Their prettiness, perfume and abundant flowers have made sweet peas popular with gardeners and florists for a long time
Among them is Chris McAleer, the Balbriggan-based organic gardener and former All-Ireland sweet pea champion (yes, there is such a thing) who has also won some acclaim as the breeder who introduced the award-winning variety L. ‘Bridget McAleer’ (named after his wife) into cultivation.
Rather than wait until springtime to sow his sweet pea seeds, as some gardeners do, McAleer is a very firm believer in the benefits of an October sowing, where the reward is far stronger, more vigorous and floriferous plants that come into flower earlier, stay longer in flower and are more tolerant of difficult growing conditions.
“I generally sow seed in the first half of October, after soaking them overnight indoors in a small container of water and then spreading them out on a few sheets of wet kitchen paper to pre-sprout them,” he says.
“Once sprouted, the seed goes into root trainers or pots filled with a mix of spent garden compost and garden soil, which I move straight away to my unheated glasshouse to overwinter.”
Aside from an exceptionally harsh frost (offer some extra protection when temperatures fall below -4 degrees), McAleer agrees that the greatest risk to autumn-sown sweet pea seed comes from mice. Sweet pea seed may be toxic in large quantities to humans in whom it causes a condition known as osteolathyrism, but these rodents love nothing more than to feast on it, so take suitable precautions.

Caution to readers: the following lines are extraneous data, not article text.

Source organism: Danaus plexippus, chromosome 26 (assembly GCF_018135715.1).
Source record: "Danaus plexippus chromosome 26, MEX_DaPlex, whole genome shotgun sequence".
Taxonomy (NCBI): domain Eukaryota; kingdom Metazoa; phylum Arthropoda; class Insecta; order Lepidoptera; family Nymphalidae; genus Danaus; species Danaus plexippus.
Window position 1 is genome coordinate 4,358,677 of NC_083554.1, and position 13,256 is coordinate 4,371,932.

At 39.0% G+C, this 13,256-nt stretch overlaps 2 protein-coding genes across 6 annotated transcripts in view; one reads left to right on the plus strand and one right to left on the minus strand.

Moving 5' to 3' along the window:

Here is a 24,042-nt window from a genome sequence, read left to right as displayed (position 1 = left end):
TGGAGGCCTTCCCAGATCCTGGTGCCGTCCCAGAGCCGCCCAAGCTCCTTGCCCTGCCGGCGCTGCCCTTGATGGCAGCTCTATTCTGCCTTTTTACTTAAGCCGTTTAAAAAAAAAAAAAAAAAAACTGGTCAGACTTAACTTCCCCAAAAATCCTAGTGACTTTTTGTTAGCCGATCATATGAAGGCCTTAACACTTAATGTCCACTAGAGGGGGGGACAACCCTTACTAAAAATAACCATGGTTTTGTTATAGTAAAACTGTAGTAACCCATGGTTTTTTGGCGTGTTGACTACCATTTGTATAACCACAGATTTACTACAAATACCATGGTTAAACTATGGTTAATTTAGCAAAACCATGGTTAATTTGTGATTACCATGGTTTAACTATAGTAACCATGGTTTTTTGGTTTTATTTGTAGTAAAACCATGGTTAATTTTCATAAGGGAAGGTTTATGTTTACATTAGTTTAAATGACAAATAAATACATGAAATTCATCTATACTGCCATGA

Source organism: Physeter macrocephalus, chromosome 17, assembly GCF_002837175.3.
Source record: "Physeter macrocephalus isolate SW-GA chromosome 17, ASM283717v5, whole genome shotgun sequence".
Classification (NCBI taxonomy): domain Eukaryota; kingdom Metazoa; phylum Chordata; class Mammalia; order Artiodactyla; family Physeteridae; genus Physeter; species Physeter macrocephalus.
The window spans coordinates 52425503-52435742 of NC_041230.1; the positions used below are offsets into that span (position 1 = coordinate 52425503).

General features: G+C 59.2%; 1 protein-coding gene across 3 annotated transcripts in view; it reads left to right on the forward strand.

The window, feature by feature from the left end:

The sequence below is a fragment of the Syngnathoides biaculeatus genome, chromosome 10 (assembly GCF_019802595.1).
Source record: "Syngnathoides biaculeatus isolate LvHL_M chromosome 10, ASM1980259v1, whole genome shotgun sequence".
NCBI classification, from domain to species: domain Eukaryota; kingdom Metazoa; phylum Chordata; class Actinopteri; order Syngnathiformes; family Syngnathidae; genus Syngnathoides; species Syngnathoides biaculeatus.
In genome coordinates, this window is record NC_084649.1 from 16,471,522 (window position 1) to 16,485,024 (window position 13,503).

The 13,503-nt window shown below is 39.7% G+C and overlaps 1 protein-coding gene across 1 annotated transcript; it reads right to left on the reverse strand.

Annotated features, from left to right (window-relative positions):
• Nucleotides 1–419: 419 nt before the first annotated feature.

The young seedlings will also require regular watering, enough to maintain steady growth but never to the point where the compost is sodden.
Grown ‘hard’ so that they gradually become accustomed to low winter temperatures, autumn-sown sweet pea plants are surprisingly resilient and can transplanted out into their permanent position in the garden in mid-March or early April, just so long as the soil is not sodden or frozen.
Give them a well-prepared, sunny spot, where the soil is weed-free and has already been enriched with manure, seaweed or pelletted chicken manure. Take precautions against slug damage too and provide sturdy supports for the plants.
All going well, you should be enjoying the sight and smell of your first sweet pea flower by early June.
That is definitely something to look forward to in the dark winter days ahead.
Specialist sweet-pea seed suppliers include Owl’s Acre Sweet Peas (sweetpea-seed.com), Somerset Sweet Peas (somersetsweetpeas.com) and the Northern Irish Cooltonagh Sweet Peas (cooltonagh.co.uk).
Wednesday, October 16th: Wesley House, Leeson Park, Dublin 6 at 8pm: RHSI gala flower arranging demonstration given by international demonstrator James Burnside, as a fundraiser for next June’s WAFA show. For further details, tel: 01-235 3912 or see rhsi.ie